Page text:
First off let me say that it’s a good thing that they never remade this movie because that would have been idiotic and foolish and would have just a worthless piece of…what? They did what? With her? Are hallucinogenics a requirement to be the person who greenlights films?
Sabrina the story of a young woman who has always loved the young rich rake her family works for…but ends up falling for his older more serious brother. It’s a classic with some beautifully timed scenes of comedy and wit…and with the rare appearance of Bogart in a comedy.
However, while it’s a classic, I will be the first to admit you have to be in just the right mood for this film to enjoy it…otherwise there are just so many plot points that just don’t work. You spend most of the movie loathing William Holden’s character of David Larrabee: the younger son of a wealthy family who exhibits every cliché of the vulgar and useless rich. Yes lots of jokes are wonderfully made at David’s expense, but if you’re not in the right mood you just don’t understand why the family didn’t have the brat exposed at an early age. And you also have to be in right mood to ignore Audrey Heburn’s Sabrina, and her rather naïve and childish behavior. The only character you do like throughout most of the film is Linus Larrabee, Humphrey Bogart’s rather likable rich executive…and even then you have to overlook things like age and temperament difference (I will never understand Hollywood’s obsession with sticking Hepburn with significantly older men…Bogart, Peck, Grant…).* Complaints aside, it is a good movie, you just have to be in the right mood to ignore the odd setups.
So let’s get to the truly positive aspects of this film. Linus Larabee played by Humphrey Bogart. Now some people I know find him distasteful for keeping Sabrina and David apart via his shrewd and not-so-shrewd stratagems (Yeah, cause letting her go off with the eternal playboy David who would use her and throw her away would be so much more humane?).
But what I really love is that Linus, and by extension the writer of the film, understood the true and positive nature of capitalism, outsourcing, and globalization.
LINUS LARRABEE: What’s money got to do with it? If making money were all there were to business it’s hardly worthwhile going to the office. Money is a by-product.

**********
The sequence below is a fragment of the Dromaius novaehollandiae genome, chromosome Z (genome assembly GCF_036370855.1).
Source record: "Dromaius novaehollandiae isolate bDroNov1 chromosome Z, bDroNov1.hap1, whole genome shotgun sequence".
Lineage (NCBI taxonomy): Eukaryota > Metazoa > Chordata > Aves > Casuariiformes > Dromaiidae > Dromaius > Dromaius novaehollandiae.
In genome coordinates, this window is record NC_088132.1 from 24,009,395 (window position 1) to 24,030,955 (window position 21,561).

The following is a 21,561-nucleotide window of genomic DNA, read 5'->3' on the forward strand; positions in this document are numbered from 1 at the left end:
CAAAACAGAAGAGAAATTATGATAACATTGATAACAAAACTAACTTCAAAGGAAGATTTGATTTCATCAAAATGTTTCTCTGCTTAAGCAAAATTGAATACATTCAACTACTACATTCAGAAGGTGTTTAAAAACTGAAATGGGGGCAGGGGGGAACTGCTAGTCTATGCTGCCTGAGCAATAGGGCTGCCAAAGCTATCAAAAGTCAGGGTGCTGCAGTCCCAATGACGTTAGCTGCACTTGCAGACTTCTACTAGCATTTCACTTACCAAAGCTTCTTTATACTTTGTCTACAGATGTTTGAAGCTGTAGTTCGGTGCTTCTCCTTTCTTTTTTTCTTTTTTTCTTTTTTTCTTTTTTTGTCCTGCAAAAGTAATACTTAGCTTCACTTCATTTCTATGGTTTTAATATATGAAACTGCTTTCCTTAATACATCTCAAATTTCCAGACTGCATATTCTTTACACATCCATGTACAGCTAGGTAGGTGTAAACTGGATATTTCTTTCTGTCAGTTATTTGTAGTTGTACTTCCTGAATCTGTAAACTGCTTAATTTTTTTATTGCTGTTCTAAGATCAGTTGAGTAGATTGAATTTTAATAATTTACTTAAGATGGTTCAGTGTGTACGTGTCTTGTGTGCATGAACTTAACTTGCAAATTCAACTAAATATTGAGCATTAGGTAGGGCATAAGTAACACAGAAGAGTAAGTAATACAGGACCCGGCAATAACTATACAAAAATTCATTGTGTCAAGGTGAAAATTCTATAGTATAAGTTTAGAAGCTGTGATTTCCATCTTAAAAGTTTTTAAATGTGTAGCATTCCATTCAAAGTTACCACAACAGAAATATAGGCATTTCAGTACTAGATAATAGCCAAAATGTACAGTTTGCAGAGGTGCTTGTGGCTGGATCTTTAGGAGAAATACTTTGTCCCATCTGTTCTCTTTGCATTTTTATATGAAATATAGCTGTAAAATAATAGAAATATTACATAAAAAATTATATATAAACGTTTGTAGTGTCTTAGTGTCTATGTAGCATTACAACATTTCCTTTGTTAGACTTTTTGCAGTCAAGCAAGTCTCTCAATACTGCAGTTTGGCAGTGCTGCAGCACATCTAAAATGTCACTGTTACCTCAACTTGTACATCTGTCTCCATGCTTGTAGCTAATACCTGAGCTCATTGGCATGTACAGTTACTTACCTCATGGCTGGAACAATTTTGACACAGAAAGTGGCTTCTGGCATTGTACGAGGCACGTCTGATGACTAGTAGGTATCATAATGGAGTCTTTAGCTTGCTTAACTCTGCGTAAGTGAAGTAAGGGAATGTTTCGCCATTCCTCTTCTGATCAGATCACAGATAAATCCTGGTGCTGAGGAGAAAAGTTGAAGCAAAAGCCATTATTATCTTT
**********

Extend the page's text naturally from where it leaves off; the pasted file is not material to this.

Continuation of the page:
DAVID: What’s the main objective? Power?
LINUS: Agh! That’s become a dirty word.
DAVID: Well then, what’s the urge? You’re going into plastics now. What will that prove?
LINUS: Prove? Nothing much. A new product has been found, something of use to the world. So, a new industry moves into an undeveloped area. Factories go up, machines are brought in, a harbor is dug and you’re in business. It’s purely coincidental of course that people who’ve never seen a dime before suddenly have a dollar. And barefooted kids wear shoes and have their teeth fixed and their faces washed. What’s wrong with a kind of an urge that gives people libraries, hospitals, baseball diamonds and movies on a Saturday night?
Capitalism creates prosperity and wealth where none existed before.
And while more data is presented even Bhagwati’s book In Defense of Globalization, does not put the power of capitalism so succinctly as Linus’ speech.
Capitalism, business, creation, innovation, this is what rich can bring us through investment and management…
…and occasionally a romantic plot line as well.
This is actually what motivates a lot of people—this is the motivation of Ayn Rand’s heroes that she could never actually articulate in a way that was acceptable to most people—this is why capitalism works, because people love creating things that make the world better AND get paid to do it! You mean I get to do something great AND make a fortune? Sign me up.
The romance, the comedy, the bizarre situations, for me all is secondary to the beauty of this one little speech.
*Not to mention this film would almost be more sympathetic from the viewpoint of David’s fiancée as her future brother-in-law distracts the gold digging chauffer’s daughter who seems to have no qualms about going after an engaged man…you really have to wonder how the original pitch session went, “So we’re rooting for the girl who is trying to steal a man from his fiancée over nothing more than an infantile crush? Oh, no, we’re rooting for the guy old enough to be her father to get her?” Granted, the movie is far better than my cynical side is suggesting…but still, it has these elements are just a little off kilter. **
**I think this election year is just making me more jaded than ever and I’m just nitpicking.